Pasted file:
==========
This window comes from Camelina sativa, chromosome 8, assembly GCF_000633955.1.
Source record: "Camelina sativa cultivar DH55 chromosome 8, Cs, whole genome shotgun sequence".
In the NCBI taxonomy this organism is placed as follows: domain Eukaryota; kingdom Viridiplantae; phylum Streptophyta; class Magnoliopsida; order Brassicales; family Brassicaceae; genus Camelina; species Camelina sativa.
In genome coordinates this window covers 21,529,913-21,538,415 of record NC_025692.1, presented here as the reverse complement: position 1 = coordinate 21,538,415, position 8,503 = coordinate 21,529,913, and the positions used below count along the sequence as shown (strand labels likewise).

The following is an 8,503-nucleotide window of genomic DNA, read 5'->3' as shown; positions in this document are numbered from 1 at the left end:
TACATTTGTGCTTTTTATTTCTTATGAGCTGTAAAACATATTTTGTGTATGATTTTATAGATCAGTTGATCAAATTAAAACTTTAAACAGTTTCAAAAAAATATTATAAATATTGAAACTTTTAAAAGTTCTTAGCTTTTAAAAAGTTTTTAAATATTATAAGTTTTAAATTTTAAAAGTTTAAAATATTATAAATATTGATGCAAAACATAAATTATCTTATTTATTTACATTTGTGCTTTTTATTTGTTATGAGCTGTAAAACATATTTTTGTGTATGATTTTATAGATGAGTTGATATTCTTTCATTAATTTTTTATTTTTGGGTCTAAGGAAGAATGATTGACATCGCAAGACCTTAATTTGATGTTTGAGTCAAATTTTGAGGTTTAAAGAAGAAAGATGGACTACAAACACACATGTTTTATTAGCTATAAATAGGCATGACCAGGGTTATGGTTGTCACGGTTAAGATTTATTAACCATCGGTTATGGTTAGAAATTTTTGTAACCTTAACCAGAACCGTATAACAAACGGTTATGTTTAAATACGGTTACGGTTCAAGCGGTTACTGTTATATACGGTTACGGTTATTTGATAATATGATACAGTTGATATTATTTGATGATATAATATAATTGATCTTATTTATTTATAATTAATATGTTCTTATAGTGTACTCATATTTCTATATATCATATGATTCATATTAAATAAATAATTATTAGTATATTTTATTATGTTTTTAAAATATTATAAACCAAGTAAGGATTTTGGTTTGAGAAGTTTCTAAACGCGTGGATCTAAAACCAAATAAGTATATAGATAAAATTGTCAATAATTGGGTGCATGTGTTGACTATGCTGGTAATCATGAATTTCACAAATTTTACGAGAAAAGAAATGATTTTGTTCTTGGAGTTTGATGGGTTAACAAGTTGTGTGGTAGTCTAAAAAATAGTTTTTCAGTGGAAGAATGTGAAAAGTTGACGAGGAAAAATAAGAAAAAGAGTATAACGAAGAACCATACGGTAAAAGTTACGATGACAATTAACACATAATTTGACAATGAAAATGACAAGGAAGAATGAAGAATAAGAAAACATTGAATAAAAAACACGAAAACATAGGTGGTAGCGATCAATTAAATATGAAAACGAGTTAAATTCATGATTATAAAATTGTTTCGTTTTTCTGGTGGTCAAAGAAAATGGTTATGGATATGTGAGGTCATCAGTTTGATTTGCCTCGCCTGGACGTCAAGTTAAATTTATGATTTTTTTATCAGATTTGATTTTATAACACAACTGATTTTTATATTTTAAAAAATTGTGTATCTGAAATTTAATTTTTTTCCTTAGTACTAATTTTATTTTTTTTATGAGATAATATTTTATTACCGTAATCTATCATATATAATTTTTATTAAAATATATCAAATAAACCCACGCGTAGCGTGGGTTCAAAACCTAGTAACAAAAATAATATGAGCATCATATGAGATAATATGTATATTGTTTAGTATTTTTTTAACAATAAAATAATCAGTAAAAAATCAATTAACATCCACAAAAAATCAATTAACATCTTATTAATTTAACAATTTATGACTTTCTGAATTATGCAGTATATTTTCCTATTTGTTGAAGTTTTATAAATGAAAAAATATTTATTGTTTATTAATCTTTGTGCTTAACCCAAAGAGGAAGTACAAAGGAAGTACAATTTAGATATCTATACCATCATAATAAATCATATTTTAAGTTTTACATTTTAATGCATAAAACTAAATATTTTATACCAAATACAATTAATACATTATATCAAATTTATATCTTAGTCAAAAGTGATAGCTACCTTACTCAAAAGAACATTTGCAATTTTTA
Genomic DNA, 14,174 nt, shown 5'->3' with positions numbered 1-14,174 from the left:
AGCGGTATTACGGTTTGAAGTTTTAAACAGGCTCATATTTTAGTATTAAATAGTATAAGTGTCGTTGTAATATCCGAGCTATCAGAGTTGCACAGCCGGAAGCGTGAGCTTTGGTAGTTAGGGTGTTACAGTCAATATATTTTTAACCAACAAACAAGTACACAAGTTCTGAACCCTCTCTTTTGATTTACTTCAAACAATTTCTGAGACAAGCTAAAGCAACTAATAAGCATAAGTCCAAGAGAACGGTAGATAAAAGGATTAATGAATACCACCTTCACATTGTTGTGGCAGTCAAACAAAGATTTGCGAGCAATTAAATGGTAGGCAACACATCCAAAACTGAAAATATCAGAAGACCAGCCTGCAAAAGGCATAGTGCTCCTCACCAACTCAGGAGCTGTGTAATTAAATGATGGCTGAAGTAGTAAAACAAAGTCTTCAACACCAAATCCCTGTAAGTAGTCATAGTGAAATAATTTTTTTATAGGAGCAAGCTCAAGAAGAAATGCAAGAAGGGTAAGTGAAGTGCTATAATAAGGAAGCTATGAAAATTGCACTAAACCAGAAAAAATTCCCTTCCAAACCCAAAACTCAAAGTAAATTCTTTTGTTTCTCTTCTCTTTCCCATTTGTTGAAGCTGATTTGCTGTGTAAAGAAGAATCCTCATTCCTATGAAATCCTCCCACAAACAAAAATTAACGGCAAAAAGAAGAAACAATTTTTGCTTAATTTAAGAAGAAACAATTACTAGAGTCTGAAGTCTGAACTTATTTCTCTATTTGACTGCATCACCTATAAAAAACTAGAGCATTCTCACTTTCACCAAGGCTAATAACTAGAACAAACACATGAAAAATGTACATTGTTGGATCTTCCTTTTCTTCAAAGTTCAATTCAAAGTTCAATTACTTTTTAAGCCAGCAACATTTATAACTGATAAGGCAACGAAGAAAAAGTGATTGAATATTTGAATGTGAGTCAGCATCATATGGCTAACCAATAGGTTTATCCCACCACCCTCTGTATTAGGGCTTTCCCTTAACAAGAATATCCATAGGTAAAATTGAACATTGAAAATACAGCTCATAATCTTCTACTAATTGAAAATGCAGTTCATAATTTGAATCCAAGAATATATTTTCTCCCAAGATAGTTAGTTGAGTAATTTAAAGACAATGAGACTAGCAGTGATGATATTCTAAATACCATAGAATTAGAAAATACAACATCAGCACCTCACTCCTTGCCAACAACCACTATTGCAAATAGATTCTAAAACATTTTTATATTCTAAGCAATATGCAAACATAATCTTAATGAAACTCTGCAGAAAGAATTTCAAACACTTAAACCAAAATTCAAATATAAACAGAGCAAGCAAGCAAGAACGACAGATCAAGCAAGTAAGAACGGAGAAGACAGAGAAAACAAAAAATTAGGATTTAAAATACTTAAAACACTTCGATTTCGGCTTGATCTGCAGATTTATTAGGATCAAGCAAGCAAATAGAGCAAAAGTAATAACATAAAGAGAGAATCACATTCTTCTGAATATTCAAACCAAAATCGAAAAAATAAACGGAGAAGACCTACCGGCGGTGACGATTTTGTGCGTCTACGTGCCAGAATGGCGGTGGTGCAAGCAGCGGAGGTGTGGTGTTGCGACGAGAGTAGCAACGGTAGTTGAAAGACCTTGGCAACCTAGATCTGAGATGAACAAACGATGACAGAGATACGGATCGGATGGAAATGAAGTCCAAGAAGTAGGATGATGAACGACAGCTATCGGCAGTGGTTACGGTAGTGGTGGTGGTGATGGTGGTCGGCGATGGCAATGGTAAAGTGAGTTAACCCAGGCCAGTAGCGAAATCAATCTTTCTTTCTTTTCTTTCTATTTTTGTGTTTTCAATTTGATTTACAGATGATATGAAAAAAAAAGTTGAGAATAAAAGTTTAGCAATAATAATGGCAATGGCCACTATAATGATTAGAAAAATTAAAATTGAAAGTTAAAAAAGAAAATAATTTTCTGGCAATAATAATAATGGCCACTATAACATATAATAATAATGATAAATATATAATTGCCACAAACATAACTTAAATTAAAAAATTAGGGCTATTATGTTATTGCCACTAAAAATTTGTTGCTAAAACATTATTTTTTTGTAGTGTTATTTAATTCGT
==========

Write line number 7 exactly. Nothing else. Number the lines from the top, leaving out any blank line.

Genomic DNA, 14,174 nt, shown 5'->3' with positions numbered 1-14,174 from the left: